September 9, 2013
This afternoon, U.S. Trade Representative Michael Froman reached out to a broad cross-section of stakeholders to join him on a call to discuss the Trans-Pacific Partnership (TPP) negotiations. As U.S. negotiators press forward to complete a high-standard trade agreement that levels the playing field for U.S. workers and businesses in Asia-Pacific trade, Ambassador Froman set the stage for a deeper level of engagement with these and other stakeholders in the weeks and months ahead.
“We very much view stakeholder input, whether through our cleared advisers or other stakeholders, as absolutely critical,” said Ambassador Froman. “We’re at a stage in TPP where we’re going to have to make difficult decisions. I imagine that not everyone will be 100 percent pleased with every decision, but we can guarantee that we will seek your input, we will consult with you. We won’t make these decisions in isolation. And we will be proactive about getting your participation in this process.”
More than 170 participants, including stakeholders from key sectors such as business, labor, environment, public health, academia, advocacy groups, and some members of USTR’s Trade Advisory Committee system participated in the call. Many asked and received information about the status of U.S. proposals and prospects for advancing various issues in the talks - from agricultural market access to intellectual property - in the near future.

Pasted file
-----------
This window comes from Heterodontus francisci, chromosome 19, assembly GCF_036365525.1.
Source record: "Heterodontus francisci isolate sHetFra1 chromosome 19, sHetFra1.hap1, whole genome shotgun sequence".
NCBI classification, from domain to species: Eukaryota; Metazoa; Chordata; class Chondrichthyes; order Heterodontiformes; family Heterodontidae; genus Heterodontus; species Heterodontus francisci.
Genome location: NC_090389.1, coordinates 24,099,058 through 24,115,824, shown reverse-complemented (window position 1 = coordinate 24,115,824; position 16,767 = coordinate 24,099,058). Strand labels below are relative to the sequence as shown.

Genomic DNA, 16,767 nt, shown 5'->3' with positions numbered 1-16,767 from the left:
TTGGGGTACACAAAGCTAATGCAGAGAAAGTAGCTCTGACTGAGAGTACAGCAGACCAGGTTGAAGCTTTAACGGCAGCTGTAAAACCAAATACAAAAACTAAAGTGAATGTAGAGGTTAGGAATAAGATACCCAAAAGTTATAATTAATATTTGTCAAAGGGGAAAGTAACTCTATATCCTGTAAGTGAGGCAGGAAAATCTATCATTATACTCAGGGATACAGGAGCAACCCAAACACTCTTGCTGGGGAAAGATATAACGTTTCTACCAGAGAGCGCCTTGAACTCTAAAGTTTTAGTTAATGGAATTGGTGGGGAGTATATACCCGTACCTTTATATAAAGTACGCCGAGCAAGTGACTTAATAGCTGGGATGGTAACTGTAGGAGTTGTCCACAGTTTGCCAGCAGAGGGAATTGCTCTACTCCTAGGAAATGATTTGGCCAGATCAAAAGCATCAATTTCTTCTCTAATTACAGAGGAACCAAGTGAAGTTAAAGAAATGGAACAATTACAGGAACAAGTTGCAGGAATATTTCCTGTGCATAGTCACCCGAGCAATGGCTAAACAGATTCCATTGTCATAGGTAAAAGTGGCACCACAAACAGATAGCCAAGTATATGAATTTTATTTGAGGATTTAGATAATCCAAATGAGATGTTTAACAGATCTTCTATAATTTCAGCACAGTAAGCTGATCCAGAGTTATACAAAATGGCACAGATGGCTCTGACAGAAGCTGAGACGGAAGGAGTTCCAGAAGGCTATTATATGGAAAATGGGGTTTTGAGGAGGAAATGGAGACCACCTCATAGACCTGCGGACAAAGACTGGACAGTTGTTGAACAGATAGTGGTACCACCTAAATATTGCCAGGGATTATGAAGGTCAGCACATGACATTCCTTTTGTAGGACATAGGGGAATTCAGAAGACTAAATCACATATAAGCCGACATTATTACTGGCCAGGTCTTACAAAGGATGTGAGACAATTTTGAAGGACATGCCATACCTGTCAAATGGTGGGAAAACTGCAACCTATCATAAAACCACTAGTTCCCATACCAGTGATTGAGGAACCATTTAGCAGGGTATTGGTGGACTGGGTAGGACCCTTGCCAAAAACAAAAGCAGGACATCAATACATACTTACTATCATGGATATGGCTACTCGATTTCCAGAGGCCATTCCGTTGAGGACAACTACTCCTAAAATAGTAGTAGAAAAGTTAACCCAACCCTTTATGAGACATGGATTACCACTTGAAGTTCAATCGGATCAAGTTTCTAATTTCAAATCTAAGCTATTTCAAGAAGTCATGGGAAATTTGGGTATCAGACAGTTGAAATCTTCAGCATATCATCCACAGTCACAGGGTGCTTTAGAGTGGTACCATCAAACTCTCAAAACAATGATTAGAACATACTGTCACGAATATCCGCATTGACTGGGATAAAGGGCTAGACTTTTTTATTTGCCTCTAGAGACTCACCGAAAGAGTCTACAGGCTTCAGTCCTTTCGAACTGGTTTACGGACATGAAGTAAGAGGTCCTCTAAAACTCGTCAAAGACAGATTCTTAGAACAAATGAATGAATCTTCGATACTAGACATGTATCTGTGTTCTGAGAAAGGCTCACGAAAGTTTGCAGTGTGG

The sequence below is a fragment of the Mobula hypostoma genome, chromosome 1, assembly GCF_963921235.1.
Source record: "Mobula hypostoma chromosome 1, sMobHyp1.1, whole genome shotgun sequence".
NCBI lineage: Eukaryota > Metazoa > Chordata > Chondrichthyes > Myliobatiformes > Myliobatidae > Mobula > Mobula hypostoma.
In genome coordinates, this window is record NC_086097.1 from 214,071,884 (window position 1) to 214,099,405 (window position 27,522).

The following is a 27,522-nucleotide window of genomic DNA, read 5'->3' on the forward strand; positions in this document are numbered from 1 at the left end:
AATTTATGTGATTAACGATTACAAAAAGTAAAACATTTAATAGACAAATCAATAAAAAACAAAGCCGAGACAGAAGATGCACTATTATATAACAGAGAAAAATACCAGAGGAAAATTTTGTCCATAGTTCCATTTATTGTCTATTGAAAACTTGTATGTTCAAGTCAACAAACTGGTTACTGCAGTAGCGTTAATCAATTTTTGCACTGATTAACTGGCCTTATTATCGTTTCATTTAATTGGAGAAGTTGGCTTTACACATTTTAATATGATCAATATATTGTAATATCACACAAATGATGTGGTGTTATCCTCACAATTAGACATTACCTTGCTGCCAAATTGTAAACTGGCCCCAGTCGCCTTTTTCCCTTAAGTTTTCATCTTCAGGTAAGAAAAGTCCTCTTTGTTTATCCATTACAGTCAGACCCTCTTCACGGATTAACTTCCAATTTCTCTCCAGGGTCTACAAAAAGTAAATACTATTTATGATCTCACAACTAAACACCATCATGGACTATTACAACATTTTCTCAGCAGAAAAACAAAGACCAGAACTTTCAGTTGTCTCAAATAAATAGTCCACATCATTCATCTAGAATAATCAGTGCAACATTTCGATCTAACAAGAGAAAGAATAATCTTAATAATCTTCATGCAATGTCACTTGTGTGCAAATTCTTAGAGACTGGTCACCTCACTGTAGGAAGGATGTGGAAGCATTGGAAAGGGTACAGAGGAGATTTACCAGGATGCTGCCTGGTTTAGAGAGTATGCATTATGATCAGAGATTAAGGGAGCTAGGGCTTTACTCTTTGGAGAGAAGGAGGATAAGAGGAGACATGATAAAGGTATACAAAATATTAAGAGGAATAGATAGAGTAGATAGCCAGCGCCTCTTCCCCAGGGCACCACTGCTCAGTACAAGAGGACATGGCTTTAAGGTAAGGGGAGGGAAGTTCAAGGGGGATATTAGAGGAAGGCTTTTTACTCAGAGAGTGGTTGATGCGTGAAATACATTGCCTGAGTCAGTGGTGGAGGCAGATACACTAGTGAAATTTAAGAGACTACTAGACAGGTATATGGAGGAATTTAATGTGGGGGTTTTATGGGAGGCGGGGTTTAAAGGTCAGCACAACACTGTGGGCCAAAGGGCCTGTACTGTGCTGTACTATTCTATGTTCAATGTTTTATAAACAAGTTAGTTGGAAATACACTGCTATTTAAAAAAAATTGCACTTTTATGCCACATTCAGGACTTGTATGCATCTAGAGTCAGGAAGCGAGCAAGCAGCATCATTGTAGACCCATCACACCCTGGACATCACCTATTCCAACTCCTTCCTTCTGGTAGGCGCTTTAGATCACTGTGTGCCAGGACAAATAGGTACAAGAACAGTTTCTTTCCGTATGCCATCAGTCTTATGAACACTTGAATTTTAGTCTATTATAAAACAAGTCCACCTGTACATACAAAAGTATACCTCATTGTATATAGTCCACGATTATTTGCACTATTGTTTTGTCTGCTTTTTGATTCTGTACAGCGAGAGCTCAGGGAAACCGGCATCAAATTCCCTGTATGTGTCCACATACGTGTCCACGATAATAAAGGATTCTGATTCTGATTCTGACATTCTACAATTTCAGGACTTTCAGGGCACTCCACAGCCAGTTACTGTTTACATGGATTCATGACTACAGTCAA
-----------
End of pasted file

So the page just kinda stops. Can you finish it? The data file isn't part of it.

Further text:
Ambassador Froman said that TPP negotiators have been working “around the clock” to keep moving forward toward an agreement. He noted that negotiations over number of sensitive issues will likely take to the end of the talks; he also reviewed the facts on the new U.S. proposal on tobacco in the TPP, which will for the first time in a trade agreement acknowledge the impact of tobacco on public health and include measures to address the issue. Ambassador Froman said that October meetings on the margins of the Asia-Pacific Economic Cooperation forum in Bali, Indonesia would be “an important milestone” in the process, offering a chance for Leaders of the TPP countries to come together and offer guidance to trade ministers and negotiators on dealing with remaining issues with the goal of finishing the negotiations this year.
USTR Froman underscored the President’s focus on making trade a driver of America’s economic recovery and a pillar of our future economic stability. He called the President’s trade agenda bold in scope, emphasis, and in ambition, with TPP as the cornerstone of the Obama Administration’s economic policy in the Asia-Pacific region. He committed to keep Americans informed and involved in the negotiating process as efforts continue this year.